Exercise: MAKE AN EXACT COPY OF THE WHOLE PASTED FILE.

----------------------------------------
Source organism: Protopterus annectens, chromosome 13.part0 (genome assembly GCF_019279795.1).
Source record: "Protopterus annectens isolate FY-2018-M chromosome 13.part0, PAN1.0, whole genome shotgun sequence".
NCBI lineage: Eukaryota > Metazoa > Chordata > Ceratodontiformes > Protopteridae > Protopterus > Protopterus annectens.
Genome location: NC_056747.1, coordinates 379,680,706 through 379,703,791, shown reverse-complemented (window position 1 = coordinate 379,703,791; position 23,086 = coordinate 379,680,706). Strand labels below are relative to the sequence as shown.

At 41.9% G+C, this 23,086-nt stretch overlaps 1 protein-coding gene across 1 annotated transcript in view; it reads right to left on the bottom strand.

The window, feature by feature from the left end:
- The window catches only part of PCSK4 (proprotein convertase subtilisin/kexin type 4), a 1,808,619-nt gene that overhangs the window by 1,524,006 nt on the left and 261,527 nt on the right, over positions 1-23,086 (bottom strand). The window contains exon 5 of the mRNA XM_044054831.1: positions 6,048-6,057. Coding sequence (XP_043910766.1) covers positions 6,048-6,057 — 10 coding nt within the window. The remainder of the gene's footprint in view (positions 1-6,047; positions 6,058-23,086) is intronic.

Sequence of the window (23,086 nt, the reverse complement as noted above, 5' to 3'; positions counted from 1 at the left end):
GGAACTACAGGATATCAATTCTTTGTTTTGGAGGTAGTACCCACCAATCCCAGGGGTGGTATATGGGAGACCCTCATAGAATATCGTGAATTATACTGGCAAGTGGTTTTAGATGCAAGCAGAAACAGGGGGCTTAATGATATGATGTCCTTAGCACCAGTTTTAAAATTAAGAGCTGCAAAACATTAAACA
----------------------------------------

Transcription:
Source organism: Protopterus annectens, chromosome 13.part0 (genome assembly GCF_019279795.1).
Source record: "Protopterus annectens isolate FY-2018-M chromosome 13.part0, PAN1.0, whole genome shotgun sequence".
NCBI lineage: Eukaryota > Metazoa > Chordata > Ceratodontiformes > Protopteridae > Protopterus > Protopterus annectens.
Genome location: NC_056747.1, coordinates 379,680,706 through 379,703,791, shown reverse-complemented (window position 1 = coordinate 379,703,791; position 23,086 = coordinate 379,680,706). Strand labels below are relative to the sequence as shown.

At 41.9% G+C, this 23,086-nt stretch overlaps 1 protein-coding gene across 1 annotated transcript in view; it reads right to left on the bottom strand.

The window, feature by feature from the left end:
- The window catches only part of PCSK4 (proprotein convertase subtilisin/kexin type 4), a 1,808,619-nt gene that overhangs the window by 1,524,006 nt on the left and 261,527 nt on the right, over positions 1-23,086 (bottom strand). The window contains exon 5 of the mRNA XM_044054831.1: positions 6,048-6,057. Coding sequence (XP_043910766.1) covers positions 6,048-6,057 — 10 coding nt within the window. The remainder of the gene's footprint in view (positions 1-6,047; positions 6,058-23,086) is intronic.

Sequence of the window (23,086 nt, the reverse complement as noted above, 5' to 3'; positions counted from 1 at the left end):
GGAACTACAGGATATCAATTCTTTGTTTTGGAGGTAGTACCCACCAATCCCAGGGGTGGTATATGGGAGACCCTCATAGAATATCGTGAATTATACTGGCAAGTGGTTTTAGATGCAAGCAGAAACAGGGGGCTTAATGATATGATGTCCTTAGCACCAGTTTTAAAATTAAGAGCTGCAAAACATTAAACA